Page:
Are Muslim women oppressed? Those in the West often look at women in the Muslim world with pity, wishing to never be in their shoes. The status of the Western woman is considered superior to their counterparts in Muslim communities and the Muslim world. Despite Western women facing sexual harassment (even by politicians), rape, and unequal pay, there is still the notion that their challenges pale before the horrors of polygamy and wearing a hijab. The idea that the Muslim world is hostile toward women is particularly helpful to the West. This helps turn the criticism of feminists away from the oppression of women in the West and directs their attention to women in the East. Consequently, war and invasion are justified in the name of advancement of “women’s rights.”1

The current MeToo movement and the Women’s March demonstrate that there are still problems face by women in the West, just as there are for women in the East. The purpose of this article is to question what the idea that Western women are liberated while Muslim women are oppressed. It also seeks to counter the notion that the West has higher standards for treatment of women. It is not the intention of this article to decide who is “oppressed” or “liberated” but to illustrate that the West is just as fair game because it does not lack in its share of mistreatment of women.

Terms like “free” “liberated” and “oppressed” are loaded terms that people will differ on. Does the way people dress define whether they are liberated or oppressed? Or is one only oppressed if they are forced to dress in a certain way? What does it mean to be “forced” to dress in a certain manner? There are over 50 Muslim majority countries in the world and only Saudi Arabia has a law that requires women to wear the hijab. There are Western countries that also force women to undress. For example, in France women were banned from wearing the Niqab or even a Burkini (a modest swim suit that comes with a headpiece).

If discovered wearing these in public Muslim women were physically forced to remove such clothing and could be arrested and fined. What difference does it make when one country forces women to dress a certain way and another country forces them to undress? It is true that there is injustice toward women in parts of the Muslim world, but the Western world is certainly no exception to this. Women in the Muslim world do everything that Western women do. They are educated (in fact they beat men in education), work, own businesses, are artists, athletes, actors, and politicians. It is true that men are more than women in the workforce in the Muslim world, but this is also true in the West. According to the ACLU, women make just 78 cents for every dollar earned by men. Black women earn only 64 cents and Latinas only 54 cents for each dollar earned by white men. The U.S. Department of Justice reports that approximately one in four homeless women is homeless because of violence committed against her.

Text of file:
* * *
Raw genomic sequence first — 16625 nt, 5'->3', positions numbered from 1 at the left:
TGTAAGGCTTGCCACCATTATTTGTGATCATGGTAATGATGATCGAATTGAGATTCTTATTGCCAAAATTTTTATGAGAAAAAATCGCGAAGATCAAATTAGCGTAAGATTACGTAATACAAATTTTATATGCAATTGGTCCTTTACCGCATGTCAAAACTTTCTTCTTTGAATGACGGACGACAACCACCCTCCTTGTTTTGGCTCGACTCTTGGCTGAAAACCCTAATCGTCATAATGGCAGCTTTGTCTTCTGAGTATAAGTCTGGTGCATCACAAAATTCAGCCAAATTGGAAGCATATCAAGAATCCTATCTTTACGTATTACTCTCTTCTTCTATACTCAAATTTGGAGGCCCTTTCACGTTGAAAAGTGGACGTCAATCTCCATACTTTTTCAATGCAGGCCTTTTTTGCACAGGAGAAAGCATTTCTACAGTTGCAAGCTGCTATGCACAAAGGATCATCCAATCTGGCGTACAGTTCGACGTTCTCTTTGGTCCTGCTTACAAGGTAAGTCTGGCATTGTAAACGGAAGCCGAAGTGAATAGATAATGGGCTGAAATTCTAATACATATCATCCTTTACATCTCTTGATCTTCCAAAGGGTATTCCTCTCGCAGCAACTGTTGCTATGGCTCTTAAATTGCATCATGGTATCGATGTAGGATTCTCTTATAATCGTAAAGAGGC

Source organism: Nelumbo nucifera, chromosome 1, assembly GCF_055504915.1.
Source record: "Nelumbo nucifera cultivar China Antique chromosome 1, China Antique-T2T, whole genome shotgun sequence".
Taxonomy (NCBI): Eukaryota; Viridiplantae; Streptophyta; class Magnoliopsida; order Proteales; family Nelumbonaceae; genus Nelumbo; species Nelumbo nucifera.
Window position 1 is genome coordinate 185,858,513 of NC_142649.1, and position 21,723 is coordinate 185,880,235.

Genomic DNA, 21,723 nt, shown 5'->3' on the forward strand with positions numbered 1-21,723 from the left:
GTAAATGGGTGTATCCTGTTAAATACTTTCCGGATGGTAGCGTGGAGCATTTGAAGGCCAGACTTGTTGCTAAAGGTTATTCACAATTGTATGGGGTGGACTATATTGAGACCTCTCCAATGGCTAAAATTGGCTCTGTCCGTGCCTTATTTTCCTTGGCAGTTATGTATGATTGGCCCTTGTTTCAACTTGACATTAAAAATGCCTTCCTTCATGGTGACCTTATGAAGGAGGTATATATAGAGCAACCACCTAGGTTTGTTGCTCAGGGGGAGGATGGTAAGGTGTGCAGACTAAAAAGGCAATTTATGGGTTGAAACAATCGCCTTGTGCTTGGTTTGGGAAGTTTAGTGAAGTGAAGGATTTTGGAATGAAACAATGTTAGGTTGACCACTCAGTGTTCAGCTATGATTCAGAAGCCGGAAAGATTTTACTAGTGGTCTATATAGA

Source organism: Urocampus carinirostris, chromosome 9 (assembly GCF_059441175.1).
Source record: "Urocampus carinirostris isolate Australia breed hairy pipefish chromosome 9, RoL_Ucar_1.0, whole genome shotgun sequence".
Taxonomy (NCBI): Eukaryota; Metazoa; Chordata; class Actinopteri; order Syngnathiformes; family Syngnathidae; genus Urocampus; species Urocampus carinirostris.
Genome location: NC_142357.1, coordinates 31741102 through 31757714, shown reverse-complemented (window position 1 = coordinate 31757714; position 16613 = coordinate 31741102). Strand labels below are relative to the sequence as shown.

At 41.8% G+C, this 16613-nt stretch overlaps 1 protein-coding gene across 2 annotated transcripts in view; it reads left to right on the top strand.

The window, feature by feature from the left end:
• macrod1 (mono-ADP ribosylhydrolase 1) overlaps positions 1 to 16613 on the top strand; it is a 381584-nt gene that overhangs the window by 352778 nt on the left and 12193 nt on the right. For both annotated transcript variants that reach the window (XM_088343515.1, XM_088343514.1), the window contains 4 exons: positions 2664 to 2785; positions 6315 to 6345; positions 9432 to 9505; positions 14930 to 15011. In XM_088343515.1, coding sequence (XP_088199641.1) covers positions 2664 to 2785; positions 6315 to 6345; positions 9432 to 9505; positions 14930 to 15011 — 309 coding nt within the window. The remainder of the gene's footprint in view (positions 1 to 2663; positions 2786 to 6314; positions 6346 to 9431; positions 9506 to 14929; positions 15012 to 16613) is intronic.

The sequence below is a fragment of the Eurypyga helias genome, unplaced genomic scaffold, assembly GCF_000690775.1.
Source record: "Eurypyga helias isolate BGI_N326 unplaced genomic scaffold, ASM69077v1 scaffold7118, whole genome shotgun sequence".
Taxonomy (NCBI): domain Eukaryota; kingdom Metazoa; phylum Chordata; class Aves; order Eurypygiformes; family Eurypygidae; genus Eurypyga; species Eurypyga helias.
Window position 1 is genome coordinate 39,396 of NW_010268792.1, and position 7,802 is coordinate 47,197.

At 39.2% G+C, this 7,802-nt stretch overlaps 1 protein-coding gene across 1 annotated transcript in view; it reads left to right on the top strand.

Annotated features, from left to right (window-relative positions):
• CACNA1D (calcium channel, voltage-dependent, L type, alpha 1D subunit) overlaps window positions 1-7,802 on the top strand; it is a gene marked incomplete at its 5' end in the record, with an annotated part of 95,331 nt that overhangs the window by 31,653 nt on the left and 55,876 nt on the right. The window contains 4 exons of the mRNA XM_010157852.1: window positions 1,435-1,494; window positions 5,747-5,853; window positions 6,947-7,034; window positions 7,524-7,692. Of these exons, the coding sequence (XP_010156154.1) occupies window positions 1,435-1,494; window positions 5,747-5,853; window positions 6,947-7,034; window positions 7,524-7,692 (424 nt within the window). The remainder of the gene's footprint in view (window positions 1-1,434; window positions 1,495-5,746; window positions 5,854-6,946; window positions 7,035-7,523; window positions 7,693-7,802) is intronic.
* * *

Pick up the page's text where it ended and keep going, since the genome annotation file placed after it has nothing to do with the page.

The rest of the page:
Muslim women are also political leaders. In fact, Muslim women already broke the glass ceiling by having a whopping 10 female heads of state. Women in the Arab world have also led revolutions to overthrow dictators who ruled with iron fists for decades. Tawakkol Karman was awarded the Nobel Peace Prize in 2011 in recognition of her work in nonviolent struggle for the safety of women and for women’s rights to full participation in peacebuilding work in Yemen. She is known as “The Mother of the Revolution.” One can easily look at America and argue that American women are oppressed because they never had a female president. Not only has there never been a female president, but women are underrepresented in politics. Of 50 state governors, only 6 are women.

This discrimination against women is imbedded in American society. Our current president has made it even more clear that we do not meet the ideal standards we place for ourselves concerning women. He has been accused of sexual assault by at least 15 women and even caught on tape describing how he would use his position of fame to sexually assault women. He joked about dating his own daughter and has attacked women politicians, actors, and reporters by mocking their looks and speaking of them in a derogatory manner. One might argue that he is only one person and does not represent the country. However, despite these allegations and comments, millions of Americans uncritically supported him and voted for him. This makes it clear that, to an extent, millions of Americans are okay with his mistreatment of women.

There are many problems in Muslim countries concerning women and the Western audience is all too familiar with them. The purpose of this article was not to negate or deny forms of oppression that take place in the Muslim world, but it was to reexamine our own society’s problem with mistreatment of women. There is a gender problem in America, there is a problem with women getting sexually assaulted, raped, harassed, mocked, domestically abused, and paid less than men. These issues should lead us to question the notion that Western models of sex and sexuality are liberating, universally valid, and exempt from criticism.

[1] See Anne Norton, On the Muslim Question (Princeton: Princeton University Press 2013), 67.